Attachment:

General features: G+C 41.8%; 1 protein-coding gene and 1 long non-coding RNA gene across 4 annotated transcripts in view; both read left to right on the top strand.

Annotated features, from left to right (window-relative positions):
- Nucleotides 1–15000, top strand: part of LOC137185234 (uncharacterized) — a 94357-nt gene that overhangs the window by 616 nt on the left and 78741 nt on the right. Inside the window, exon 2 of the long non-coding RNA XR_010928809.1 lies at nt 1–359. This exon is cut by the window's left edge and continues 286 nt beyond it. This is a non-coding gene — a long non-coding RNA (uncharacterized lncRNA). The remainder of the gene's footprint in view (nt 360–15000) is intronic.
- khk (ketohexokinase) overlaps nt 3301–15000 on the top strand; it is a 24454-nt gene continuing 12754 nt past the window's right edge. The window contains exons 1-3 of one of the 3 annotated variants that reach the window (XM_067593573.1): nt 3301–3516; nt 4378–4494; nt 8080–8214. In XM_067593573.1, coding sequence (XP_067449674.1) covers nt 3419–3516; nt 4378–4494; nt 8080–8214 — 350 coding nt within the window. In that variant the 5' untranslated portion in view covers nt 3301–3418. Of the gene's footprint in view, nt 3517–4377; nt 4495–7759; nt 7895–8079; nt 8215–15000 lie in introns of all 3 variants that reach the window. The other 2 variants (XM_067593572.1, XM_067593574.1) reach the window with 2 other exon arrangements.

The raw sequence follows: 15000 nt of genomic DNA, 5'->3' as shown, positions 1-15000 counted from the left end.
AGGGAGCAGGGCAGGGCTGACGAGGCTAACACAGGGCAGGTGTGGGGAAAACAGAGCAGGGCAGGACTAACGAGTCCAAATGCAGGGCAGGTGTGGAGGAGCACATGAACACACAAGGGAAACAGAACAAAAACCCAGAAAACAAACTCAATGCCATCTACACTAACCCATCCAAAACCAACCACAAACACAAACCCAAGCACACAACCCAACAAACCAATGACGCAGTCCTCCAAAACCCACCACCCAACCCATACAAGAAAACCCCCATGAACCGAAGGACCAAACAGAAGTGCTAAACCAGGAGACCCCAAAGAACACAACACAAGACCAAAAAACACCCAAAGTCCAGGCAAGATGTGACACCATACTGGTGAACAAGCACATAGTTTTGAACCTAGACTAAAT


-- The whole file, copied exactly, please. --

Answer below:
General features: G+C 41.8%; 1 protein-coding gene and 1 long non-coding RNA gene across 4 annotated transcripts in view; both read left to right on the top strand.

Annotated features, from left to right (window-relative positions):
- Nucleotides 1–15000, top strand: part of LOC137185234 (uncharacterized) — a 94357-nt gene that overhangs the window by 616 nt on the left and 78741 nt on the right. Inside the window, exon 2 of the long non-coding RNA XR_010928809.1 lies at nt 1–359. This exon is cut by the window's left edge and continues 286 nt beyond it. This is a non-coding gene — a long non-coding RNA (uncharacterized lncRNA). The remainder of the gene's footprint in view (nt 360–15000) is intronic.
- khk (ketohexokinase) overlaps nt 3301–15000 on the top strand; it is a 24454-nt gene continuing 12754 nt past the window's right edge. The window contains exons 1-3 of one of the 3 annotated variants that reach the window (XM_067593573.1): nt 3301–3516; nt 4378–4494; nt 8080–8214. In XM_067593573.1, coding sequence (XP_067449674.1) covers nt 3419–3516; nt 4378–4494; nt 8080–8214 — 350 coding nt within the window. In that variant the 5' untranslated portion in view covers nt 3301–3418. Of the gene's footprint in view, nt 3517–4377; nt 4495–7759; nt 7895–8079; nt 8215–15000 lie in introns of all 3 variants that reach the window. The other 2 variants (XM_067593572.1, XM_067593574.1) reach the window with 2 other exon arrangements.

The raw sequence follows: 15000 nt of genomic DNA, 5'->3' as shown, positions 1-15000 counted from the left end.
AGGGAGCAGGGCAGGGCTGACGAGGCTAACACAGGGCAGGTGTGGGGAAAACAGAGCAGGGCAGGACTAACGAGTCCAAATGCAGGGCAGGTGTGGAGGAGCACATGAACACACAAGGGAAACAGAACAAAAACCCAGAAAACAAACTCAATGCCATCTACACTAACCCATCCAAAACCAACCACAAACACAAACCCAAGCACACAACCCAACAAACCAATGACGCAGTCCTCCAAAACCCACCACCCAACCCATACAAGAAAACCCCCATGAACCGAAGGACCAAACAGAAGTGCTAAACCAGGAGACCCCAAAGAACACAACACAAGACCAAAAAACACCCAAAGTCCAGGCAAGATGTGACACCATACTGGTGAACAAGCACATAGTTTTGAACCTAGACTAAAT